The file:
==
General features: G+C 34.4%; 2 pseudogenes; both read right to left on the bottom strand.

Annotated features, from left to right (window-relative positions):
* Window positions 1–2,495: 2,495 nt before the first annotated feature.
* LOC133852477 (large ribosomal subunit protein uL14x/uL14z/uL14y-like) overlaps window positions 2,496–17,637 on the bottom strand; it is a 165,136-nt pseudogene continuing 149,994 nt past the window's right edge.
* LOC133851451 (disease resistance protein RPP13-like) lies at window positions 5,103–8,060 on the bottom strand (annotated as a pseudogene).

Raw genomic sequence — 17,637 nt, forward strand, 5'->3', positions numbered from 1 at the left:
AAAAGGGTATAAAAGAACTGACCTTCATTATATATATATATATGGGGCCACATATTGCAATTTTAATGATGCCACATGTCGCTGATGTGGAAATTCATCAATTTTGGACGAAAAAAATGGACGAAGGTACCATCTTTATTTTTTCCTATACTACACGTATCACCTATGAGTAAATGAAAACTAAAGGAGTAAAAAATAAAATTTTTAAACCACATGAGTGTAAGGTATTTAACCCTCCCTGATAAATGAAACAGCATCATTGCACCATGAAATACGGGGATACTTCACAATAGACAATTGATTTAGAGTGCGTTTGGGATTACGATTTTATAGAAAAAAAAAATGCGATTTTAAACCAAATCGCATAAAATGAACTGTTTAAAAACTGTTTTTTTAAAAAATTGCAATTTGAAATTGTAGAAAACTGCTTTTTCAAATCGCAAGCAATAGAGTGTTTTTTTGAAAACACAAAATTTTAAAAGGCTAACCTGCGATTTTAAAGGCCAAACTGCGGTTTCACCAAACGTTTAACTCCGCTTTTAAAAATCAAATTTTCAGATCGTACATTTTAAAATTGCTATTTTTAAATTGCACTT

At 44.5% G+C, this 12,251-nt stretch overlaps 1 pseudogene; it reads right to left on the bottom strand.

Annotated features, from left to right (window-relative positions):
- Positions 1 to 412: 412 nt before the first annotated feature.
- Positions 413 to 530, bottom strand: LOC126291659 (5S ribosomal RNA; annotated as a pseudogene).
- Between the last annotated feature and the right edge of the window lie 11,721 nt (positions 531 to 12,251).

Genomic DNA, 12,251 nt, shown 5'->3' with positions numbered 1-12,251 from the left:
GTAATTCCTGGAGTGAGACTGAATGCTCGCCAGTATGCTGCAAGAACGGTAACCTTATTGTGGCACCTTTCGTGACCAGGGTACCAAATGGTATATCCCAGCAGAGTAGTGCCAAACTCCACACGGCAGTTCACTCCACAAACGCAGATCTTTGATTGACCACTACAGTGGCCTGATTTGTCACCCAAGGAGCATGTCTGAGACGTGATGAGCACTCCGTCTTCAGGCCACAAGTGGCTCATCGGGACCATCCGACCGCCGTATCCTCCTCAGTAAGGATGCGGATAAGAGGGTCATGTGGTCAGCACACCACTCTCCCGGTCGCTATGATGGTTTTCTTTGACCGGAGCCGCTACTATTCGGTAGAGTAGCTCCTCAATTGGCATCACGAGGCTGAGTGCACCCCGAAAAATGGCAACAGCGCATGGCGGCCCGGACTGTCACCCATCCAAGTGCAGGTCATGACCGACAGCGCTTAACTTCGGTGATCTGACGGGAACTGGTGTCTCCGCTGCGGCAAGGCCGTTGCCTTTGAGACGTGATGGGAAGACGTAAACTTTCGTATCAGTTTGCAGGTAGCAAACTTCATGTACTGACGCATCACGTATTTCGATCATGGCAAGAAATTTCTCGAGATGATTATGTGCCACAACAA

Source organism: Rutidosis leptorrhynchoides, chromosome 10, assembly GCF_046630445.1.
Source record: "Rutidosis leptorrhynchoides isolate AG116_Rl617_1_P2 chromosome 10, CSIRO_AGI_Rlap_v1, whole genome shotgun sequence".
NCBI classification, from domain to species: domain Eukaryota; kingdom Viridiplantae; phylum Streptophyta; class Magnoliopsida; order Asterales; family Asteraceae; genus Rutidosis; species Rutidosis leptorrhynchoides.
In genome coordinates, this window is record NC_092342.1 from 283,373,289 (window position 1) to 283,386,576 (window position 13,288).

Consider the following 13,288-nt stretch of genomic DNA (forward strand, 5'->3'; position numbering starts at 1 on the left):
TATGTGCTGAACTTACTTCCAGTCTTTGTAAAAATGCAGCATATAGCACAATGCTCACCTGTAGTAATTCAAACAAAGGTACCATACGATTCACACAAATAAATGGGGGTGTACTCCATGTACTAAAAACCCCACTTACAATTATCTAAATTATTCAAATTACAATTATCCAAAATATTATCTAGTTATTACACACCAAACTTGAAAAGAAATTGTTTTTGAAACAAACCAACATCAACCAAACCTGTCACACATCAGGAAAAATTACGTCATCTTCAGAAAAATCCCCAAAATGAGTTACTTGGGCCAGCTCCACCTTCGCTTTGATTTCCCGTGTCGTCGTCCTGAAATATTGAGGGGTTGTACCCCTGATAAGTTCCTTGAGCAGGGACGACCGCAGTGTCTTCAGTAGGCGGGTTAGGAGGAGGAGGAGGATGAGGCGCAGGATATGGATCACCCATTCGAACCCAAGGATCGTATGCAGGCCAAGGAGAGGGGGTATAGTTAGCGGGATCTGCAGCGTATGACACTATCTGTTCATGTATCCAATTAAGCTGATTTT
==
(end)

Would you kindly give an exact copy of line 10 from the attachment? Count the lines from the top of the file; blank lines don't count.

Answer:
- Positions 1 to 412: 412 nt before the first annotated feature.